The question is: “In your earlier novels you sounded so optimistic, but now your books are tinged with despair. Is this fair to say?” It is a question usually posed in a tone of sly eagerness—you will recognize this tone if you’ve ever heard a child ask permission to do something she has in fact already done…

…I realize as I write this that I have strayed some way from the happiness that should rightly attend accepting a literary prize. I am very happy to accept this great honor—please don’t mistake me. I am more than happy—I am amazed. When I started to write I never imagined that anyone outside of my neighborhood would read these books, never mind outside of England, never mind “on the continent,” as my father liked to call it. I remember how stunned I was to embark on my very first European book tour, to Germany, with my father, who had last been here in 1945, as a young soldier in the reconstruction. It was a trip filled, for him, with nostalgia: he had loved a German girl, back in 1945, and one of his great regrets, he admitted to me on that trip, was not marrying her and instead coming home, to England, and marrying first one woman and then another, my mother.

We made a funny pair on that tour, I’m sure: a young black girl and her elderly white father, clutching our guidebooks and seeking those spots in Berlin that my father had visited almost fifty years earlier. It is from him that I have inherited both my optimism and my despair, for he had been among the liberators at Belsen and therefore seen the worst this world has to offer, but had, from there, gone forward, with a sufficiently open heart and mind, striding into one failed marriage and then another, marrying both times across various lines of class, color, and temperament, and yet still found in life reasons to be cheerful, reasons even for joy.

He was, I realize now, one of the least ideological people I ever met: everything that happened to him he took as a particular case, unable or unwilling to generalize from it. He lost his livelihood but did not lose faith in his country. The education system failed him but he still revered it and placed all his hopes for his children in it. His relations with women were mostly disastrous but he did not hate women. In his mind he did not marry a black girl, he married “Yvonne,” and he did not have an experimental set of mixed-race children, he had me and my brother Ben and my brother Luke.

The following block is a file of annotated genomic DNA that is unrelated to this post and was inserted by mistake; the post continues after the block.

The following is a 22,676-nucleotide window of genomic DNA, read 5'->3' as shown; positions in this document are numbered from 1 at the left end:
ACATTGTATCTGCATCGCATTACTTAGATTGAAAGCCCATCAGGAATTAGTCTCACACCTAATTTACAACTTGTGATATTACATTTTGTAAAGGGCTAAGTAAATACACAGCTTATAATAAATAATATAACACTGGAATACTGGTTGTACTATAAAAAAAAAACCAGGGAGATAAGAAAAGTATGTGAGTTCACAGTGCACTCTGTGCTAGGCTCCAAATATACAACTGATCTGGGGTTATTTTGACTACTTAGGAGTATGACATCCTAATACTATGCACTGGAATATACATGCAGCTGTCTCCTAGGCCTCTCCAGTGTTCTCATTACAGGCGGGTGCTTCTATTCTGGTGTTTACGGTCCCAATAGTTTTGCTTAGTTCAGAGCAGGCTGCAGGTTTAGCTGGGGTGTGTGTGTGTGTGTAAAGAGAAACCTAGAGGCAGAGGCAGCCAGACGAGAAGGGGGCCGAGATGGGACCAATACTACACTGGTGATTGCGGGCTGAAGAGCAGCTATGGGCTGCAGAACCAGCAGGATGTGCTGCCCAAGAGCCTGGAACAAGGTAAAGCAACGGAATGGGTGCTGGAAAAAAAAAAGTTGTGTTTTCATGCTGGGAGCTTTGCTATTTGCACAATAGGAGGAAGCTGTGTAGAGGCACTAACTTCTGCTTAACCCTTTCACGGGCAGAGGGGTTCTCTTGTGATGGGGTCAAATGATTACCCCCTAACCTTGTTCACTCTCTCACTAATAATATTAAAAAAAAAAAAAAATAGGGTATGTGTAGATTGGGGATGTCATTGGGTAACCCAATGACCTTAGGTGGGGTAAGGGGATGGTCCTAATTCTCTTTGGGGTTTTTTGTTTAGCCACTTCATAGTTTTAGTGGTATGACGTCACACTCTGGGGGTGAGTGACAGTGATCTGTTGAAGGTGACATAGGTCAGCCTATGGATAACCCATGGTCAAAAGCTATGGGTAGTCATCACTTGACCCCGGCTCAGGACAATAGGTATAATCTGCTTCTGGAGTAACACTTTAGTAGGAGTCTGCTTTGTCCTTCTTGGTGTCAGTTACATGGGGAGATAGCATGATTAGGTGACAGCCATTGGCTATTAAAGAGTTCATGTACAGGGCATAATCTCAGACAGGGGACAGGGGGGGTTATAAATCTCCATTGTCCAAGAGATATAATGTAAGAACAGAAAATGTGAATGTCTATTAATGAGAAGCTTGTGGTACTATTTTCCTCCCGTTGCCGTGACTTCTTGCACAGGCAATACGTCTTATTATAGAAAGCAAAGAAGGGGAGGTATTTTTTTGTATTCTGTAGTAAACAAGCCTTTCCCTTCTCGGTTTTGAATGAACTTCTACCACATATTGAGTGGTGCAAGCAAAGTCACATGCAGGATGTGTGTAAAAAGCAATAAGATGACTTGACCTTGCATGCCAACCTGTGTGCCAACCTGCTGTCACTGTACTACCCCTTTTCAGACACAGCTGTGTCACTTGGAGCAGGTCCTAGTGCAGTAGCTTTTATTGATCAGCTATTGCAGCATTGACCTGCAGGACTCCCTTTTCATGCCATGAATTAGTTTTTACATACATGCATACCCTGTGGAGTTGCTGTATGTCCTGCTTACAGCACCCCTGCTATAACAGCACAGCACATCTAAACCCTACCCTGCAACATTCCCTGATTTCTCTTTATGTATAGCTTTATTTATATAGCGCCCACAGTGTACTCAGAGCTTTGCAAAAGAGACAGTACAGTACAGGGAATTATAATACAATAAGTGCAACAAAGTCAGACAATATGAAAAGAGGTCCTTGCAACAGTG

How rare such people are! I am not so naive even now as to believe we have enough of them at any one time in history to form a decent and tolerant society. But neither will I ever deny their existence or the possibility of lives like his. He was a member of the white working class, a man often afflicted by despair who still managed to retain a core optimism. Perhaps in a different time under different cultural influences living in a different society he would have become one of the rabid old angry white men of whom the present left is so afeared. As it was, born in 1925 and dying in 2006, he saw his children benefit from the civilized postwar protections of free education and free health care, and felt he had many reasons to be grateful…

Read the entire talk here.

Tags: , , , ,

Zadie Smith’s Swing Time is a dance to the rhythms of womanhood

Posted in Articles, Book/Video Reviews, Media Archive, United Kingdom on 2016-12-11 21:41Z by Steven

Zadie Smith’s Swing Time is a dance to the rhythms of womanhood

iNews
2016-11-02

Salena Godden

Zadie Smith, Swing Time (New York: Penguin Press, 2016)

Swing Time is a quiet and rhythmic book. Just as the title suggests, this book swings, oscillating from past to present, like the steady rhythm of a pendulum.

This is the story of two brown girls who dream of dancing. Tracey is the skint but talented one; our unnamed first person narrator… not so much. Where Tracey’s mother serves Angel Delight in a kitchen with a cork board heaving with gold medals, our narrator’s mother wears a cocked beret and keeps her head buried in books to better herself.